NYMC Faculty Publications

Title

Substrate Specificity of Human Glutamine Transaminase K as an Aminotransferase and as a Cysteine S-Conjugate Beta-Lyase

Document Type

Article

Publication Date

6-1-2008

Department

Biochemistry and Molecular Biology

Abstract

Rat kidney glutamine transaminase K (GTK) exhibits broad specificity both as an aminotransferase and as a cysteine S-conjugate beta-lyase. The beta-lyase reaction products are pyruvate, ammonium and a sulfhydryl-containing fragment. We show here that recombinant human GTK (rhGTK) also exhibits broad specificity both as an aminotransferase and as a cysteine S-conjugate beta-lyase. S-(1,1,2,2-Tetrafluoroethyl)-l-cysteine is an excellent aminotransferase and beta-lyase substrate of rhGTK. Moderate aminotransferase and beta-lyase activities occur with the chemopreventive agent Se-methyl-l-selenocysteine. l-3-(2-Naphthyl)alanine, l-3-(1-naphthyl)alanine, 5-S-l-cysteinyldopamine and 5-S-l-cysteinyl-l-DOPA are measurable aminotransferase substrates, indicating that the active site can accommodate large aromatic amino acids. The alpha-keto acids generated by transamination/l-amino acid oxidase activity of the two catechol cysteine S-conjugates are unstable. A slow rhGTK-catalyzed beta-elimination reaction, as measured by pyruvate formation, was demonstrated with 5-S-l-cysteinyldopamine, but not with 5-S-l-cysteinyl-l-DOPA. The importance of transamination, oxidation and beta-elimination reactions involving 5-S-l-cysteinyldopamine, 5-S-l-cysteinyl-l-DOPA and Se-methyl-l-selenocysteine in human tissues and their biological relevance are discussed.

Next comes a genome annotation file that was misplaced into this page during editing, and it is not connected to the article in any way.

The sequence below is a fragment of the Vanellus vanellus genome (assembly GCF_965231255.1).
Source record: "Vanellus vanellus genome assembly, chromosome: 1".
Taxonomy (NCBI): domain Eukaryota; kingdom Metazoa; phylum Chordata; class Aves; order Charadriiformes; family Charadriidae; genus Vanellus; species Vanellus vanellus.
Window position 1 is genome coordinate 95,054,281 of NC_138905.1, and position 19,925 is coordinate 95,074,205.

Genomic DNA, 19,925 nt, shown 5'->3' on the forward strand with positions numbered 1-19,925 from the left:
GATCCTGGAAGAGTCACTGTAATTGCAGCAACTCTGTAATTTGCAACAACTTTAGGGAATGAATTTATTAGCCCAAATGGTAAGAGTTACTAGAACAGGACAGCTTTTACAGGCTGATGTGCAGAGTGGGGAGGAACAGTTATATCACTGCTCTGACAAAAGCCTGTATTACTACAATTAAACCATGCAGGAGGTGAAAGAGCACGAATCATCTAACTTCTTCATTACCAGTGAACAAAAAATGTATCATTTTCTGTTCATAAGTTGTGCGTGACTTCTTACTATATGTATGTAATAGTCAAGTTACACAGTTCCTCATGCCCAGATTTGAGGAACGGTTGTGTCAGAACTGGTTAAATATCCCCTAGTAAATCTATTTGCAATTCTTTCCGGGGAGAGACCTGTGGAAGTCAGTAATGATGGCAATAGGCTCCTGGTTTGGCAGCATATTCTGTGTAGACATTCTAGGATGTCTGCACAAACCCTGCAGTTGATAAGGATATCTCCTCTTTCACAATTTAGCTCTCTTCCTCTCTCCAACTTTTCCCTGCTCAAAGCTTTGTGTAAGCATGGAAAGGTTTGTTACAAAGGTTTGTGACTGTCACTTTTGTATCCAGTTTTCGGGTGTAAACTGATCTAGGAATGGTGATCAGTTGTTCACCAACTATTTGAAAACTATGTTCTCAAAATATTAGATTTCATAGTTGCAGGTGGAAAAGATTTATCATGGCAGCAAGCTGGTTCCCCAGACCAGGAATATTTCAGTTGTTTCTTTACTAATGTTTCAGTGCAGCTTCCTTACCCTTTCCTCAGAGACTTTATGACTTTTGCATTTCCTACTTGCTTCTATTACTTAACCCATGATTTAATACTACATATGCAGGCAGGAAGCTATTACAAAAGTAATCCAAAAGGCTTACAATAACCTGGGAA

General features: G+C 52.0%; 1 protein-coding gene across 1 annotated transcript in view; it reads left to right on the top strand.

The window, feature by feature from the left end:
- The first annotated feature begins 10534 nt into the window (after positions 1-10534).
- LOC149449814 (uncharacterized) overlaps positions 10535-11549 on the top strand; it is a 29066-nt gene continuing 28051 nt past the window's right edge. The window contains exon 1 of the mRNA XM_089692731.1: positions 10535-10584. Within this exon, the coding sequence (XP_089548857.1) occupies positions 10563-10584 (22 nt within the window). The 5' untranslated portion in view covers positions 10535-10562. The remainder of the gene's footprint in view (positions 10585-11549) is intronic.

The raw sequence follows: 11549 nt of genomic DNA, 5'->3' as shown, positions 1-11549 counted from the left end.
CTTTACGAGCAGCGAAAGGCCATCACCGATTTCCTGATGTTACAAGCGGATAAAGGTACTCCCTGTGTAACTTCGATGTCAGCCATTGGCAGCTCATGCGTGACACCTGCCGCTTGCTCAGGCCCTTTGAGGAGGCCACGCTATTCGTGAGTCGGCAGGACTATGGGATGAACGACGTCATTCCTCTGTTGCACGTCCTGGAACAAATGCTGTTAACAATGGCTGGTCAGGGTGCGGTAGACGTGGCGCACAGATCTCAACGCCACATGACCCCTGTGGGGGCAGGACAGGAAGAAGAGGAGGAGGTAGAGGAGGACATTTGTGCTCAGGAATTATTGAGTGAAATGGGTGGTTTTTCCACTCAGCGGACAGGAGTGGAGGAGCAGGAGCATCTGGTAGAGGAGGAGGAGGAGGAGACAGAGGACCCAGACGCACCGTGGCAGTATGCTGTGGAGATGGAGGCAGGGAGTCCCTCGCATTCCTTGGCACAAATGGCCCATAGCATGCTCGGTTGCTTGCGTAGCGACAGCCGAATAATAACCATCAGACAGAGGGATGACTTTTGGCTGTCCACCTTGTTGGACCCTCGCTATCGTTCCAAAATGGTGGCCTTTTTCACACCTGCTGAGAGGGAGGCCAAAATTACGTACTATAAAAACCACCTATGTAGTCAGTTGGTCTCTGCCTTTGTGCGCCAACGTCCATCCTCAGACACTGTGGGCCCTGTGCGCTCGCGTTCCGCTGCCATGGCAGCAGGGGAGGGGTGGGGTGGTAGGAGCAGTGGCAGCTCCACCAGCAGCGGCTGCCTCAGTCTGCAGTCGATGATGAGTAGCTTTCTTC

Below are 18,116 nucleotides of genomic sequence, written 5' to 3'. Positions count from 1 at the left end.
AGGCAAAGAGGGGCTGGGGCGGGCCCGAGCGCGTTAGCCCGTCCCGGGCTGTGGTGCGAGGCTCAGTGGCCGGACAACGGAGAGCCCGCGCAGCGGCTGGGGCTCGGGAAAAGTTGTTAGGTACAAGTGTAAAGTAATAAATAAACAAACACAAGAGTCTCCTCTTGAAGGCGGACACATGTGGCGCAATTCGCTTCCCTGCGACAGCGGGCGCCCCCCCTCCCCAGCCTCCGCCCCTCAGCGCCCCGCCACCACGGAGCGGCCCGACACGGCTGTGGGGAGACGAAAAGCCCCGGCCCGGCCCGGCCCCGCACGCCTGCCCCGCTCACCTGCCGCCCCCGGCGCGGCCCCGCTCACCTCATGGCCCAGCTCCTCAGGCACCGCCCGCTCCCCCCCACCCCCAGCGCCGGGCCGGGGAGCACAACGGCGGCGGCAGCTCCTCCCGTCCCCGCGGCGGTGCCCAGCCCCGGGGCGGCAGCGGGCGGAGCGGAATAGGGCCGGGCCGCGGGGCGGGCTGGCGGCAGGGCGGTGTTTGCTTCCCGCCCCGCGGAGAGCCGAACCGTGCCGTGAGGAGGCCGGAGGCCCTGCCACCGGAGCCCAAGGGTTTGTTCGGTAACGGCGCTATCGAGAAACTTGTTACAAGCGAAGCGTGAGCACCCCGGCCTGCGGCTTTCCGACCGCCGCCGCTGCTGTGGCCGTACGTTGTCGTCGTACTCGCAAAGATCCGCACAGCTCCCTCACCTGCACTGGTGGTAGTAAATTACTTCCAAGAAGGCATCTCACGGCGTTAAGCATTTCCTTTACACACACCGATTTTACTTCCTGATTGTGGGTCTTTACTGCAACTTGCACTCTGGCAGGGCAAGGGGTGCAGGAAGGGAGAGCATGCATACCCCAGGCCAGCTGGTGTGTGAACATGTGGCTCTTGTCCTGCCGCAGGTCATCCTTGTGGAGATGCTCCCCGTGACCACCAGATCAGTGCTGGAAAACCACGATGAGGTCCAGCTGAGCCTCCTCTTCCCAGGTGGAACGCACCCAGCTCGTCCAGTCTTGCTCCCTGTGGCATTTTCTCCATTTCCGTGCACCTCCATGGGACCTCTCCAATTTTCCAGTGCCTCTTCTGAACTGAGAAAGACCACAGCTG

Comments

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Publisher's Statement

Originally published in Archives of Biochemistry and Biophysics. https://doi.org/10.1016/j.abb.2008.02.038